“Motherfucker. I knew it. He’s holding my trip to be with my mother for her surgery against me. And I feel as if Paul helped craft that addition,” I suggest.

Jason chuckles. “It’s funny you mention him. Now for Paul’s latest evaluation: Paul has a knack for working outside of the box and is a creative thinker. He treats every member of our team equally and respectfully. Paul supports others in fulfilling their tasks and exudes exemplary behavior in all aspects of his work. When disagreeing with others, he always does so gracefully, which makes him well liked by all team members. With rising productivity levels, he will undoubtedly be a valued team member for years to come.

“This is complete bullshit. Valued team member? By who? Definitely not me. Outside of the box? Paul? Try outside on the golf course. Not a single negative word against him. Figures.” Shaking my head, it shouldn’t be a surprise, but it still hurts to hear Paul getting such a glowing review when I’m the one who covered for him repeatedly without an ounce of gratitude on his part. “And I disagree with so many items in his evaluation. I don’t know where to start.”


“What?” My tone has more bite than it should toward Jason, but I’m pissed.

“It’s illegal to falsify a work evaluation, and we have six of them—all with what I suspect are recent modifications. Sam was looking to force you out and we have proof. We’re looking at when, not if, we file a lawsuit against him. We can sue for discrimination, libel, or defamation of character. I’ll request legal copies through discovery, but I would guess that Sam will want to settle because it sounds as if he will have his hands full with an expensive divorce soon.”

I don’t want to be tied up in a lawsuit, if it gets that far, but it seems as if it’s the only way to move forward.

“Jason, what about Sam’s bill?” I ask, concerned. “Some of those items are outrageous.”

“Mmmm . . .” He hums. “Give me a little time to work through it. I’ll let his lawyer know that we’ve discussed the list, and I’ll dig a little to figure out where we can negotiate. I’ll share a reminder about removing you from his website too. I don’t want to show my hand about filing a lawsuit too soon because I believe your damages will far exceed his.”

There’s a knock on my door before it opens. While I’m surprised to see her standing in the doorway, I know it’s time to end my call.

“Jason, I’ve-I’ve got to go.”

“I’ll be in touch,” he promises.

“Thank you.” Once I hang up the phone, I’m unsure what to say, not wanting to set her off again. “Come in.”

She shuts the door behind her gently—a sharp contrast from my previous visitor.


“Mom. What are you doing here?” I stand from my chair.

“Edward and your father dropped me off. I brought us lunch.” She smiles, holding up a reusable insulated lunch box. “But I want to apologize first. I’m sorry. I’m so sorry for last night. What I said. I know you’re trying to help and I’m—I don’t know what I am. Mad. Angry. Questioning everything. Why is this happening to me? Why do I have this tumor? Why wasn’t the surgery enough? Why do I have to go through this?”

“You’re not alone,” I state softly, reminding her she isn’t the only one affected in this situation, but I doubt she hears me as she continues.

“What if I do all the treatments and I’m not me anymore? What if I’m unrecognizable? What if every time I look in the mirror, I only see the shell of a woman who ultimately loses the fight no matter what I do.” With tears in her eyes, her face crumbles as she asks with a touch of desperation, “Can’t you let me be happy? Maybe we can pretend for a little while that everything is normal? That nothing has changed. That I’m still capable of being your mother.”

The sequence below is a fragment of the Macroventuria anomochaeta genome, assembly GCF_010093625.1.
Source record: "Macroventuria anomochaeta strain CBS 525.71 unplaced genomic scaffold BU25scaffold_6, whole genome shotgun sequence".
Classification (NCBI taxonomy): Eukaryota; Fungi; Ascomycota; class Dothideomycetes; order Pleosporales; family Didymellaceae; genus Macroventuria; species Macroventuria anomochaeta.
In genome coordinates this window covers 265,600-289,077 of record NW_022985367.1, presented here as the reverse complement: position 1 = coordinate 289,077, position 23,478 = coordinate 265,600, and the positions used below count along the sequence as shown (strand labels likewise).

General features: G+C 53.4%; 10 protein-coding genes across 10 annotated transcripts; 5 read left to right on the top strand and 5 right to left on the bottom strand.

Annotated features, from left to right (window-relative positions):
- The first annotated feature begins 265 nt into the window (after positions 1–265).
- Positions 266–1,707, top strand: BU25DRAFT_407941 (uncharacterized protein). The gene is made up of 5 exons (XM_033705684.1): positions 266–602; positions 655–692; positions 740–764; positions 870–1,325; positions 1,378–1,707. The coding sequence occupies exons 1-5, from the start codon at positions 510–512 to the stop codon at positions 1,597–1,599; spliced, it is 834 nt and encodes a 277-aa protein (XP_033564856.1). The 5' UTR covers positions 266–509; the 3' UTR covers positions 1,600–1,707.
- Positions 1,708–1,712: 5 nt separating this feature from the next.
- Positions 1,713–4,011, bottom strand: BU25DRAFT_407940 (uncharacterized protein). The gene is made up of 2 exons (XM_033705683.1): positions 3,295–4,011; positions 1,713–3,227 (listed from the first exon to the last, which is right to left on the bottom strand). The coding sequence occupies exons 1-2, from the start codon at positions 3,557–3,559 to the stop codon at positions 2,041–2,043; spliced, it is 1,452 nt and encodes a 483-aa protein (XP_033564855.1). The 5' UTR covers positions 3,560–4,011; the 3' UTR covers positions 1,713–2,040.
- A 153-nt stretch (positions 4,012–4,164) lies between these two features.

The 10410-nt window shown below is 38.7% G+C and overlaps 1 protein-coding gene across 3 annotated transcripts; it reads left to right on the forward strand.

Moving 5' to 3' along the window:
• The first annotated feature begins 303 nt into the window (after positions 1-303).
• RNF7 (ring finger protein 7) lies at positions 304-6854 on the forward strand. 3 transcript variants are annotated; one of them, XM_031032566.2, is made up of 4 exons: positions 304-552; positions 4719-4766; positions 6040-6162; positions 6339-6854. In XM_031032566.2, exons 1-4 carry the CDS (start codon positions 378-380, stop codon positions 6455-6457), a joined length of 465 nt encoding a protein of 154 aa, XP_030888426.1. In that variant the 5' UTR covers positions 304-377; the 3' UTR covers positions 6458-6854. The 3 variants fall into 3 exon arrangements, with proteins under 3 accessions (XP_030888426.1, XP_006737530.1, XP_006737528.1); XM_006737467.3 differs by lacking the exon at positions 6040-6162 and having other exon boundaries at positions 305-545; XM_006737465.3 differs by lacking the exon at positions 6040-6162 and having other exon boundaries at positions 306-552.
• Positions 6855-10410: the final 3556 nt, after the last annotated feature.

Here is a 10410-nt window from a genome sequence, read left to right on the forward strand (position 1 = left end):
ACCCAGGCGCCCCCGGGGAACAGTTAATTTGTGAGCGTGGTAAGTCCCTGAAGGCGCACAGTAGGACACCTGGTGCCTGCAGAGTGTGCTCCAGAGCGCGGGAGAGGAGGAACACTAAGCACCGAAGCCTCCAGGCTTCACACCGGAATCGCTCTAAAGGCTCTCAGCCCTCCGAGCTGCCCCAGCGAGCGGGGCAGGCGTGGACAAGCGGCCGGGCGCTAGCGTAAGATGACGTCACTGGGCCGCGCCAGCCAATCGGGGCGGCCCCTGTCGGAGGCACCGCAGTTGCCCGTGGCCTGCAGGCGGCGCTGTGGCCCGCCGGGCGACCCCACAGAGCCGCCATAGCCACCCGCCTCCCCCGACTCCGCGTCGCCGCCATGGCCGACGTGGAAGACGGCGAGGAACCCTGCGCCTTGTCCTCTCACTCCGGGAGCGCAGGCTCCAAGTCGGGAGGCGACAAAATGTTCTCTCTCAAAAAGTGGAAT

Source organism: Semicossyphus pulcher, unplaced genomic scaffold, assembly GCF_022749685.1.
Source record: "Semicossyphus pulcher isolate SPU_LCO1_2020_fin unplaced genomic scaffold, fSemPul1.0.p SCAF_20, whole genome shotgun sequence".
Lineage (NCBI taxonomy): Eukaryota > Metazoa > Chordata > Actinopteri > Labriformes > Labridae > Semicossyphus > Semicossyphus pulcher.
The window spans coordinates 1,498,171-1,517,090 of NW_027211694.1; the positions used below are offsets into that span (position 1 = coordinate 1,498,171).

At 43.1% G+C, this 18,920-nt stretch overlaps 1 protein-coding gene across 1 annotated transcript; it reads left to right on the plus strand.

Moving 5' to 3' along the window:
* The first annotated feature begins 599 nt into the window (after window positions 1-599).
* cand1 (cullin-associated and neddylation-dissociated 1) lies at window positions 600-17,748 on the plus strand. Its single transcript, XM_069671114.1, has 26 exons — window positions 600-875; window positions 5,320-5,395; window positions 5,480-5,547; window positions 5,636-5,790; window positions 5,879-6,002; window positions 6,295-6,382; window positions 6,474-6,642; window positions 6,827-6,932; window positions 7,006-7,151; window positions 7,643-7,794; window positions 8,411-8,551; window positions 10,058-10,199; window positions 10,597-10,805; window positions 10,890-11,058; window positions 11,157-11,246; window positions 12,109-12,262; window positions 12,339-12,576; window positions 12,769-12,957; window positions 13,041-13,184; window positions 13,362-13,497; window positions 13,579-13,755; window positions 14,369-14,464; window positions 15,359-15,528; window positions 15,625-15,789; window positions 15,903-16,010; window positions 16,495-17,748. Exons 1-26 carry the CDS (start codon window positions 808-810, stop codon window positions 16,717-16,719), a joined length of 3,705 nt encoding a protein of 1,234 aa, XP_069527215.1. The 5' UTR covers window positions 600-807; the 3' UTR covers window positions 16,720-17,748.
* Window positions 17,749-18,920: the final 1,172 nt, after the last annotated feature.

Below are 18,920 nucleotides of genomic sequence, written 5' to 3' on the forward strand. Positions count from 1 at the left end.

“Oh, Mom.” Tears trail down my cheeks and I reach out, embracing her tightly before she pulls away. “You’ll always be my mother.”

“Bella, I need normal. Without it, I’m lost. I don’t think I can do this. I’m not strong like you. You can do anything, but I’m not you,” she cries.

I wrap her in my arms once again, swaying us slightly. “I’m sorry, Mom. I don’t want you to ever feel alone or as if this isn’t your decision.”

“Thank you.”

Once I release her from my hug, I offer a suggestion. “I think it would be helpful for all of us to talk with someone—maybe the other members from the clinical trial you would be joining or survivors and families in the same position as we are. There is no treatment more powerful than support. I feel as if I’m out of my depth here. I don’t know how to help any of us. I need someone to tell me what to do because I’m drowning too.”

She brushes away a few tears. “A support group?”

“Yes. I’ll find us one. I’ll reach out to the doctor we met. I’ll call Alice. Someone will point us in the right direction.”

Mom nods. “Okay. I’m okay with that.”

“And I just want to be clear. You’re staying?”

“Yes. We’re staying. I’m sorry I said that. We want to be here with you and Edward.”

“You and Dad are still getting married?”

It would crush Al to learn that his planning for their wedding was for naught, but if that’s what I need to tell him, I will.

“Yes.” She chuckles through her tears. “We are. Tomorrow afternoon.”

“Okay.” I grin, happy we’re all closer to being back on track. “What did you bring for lunch?”

“I have no idea.” She shrugs and laughs. “Edward packed it.”

“Then it’s probably something healthy. Thank goodness I have emergency chocolate, but I’ve been hitting it pretty hard this morning,” I reveal. “If only there was a pint of ice cream like we used to share when I was younger after a tough day at school.”

I wonder if she remembers those days. I wish I could forget some of those more tearful ones myself.

“You always did like chocolate,” Mom says wistfully.

“Yes, I did. And now, I’m the dentist with an insatiable sweet tooth. Cue the irony. What are Dad and Edward doing together?” I ask, curious.

“They wouldn’t tell me—guy stuff, but they promised to pick me up in an hour.” Mom holds out the bag for me to take.

When I open it, I find two pre-made turkey wraps, a pint of my favorite chocolate ice cream with pieces of peanut butter cups, and two spoons. I look at her in surprise before a few more tears threaten to escape.

She smiles. “He’s a keeper.”

I chuckle, handing her a spoon before removing the pint from the bag. “I know, Mom. I know.”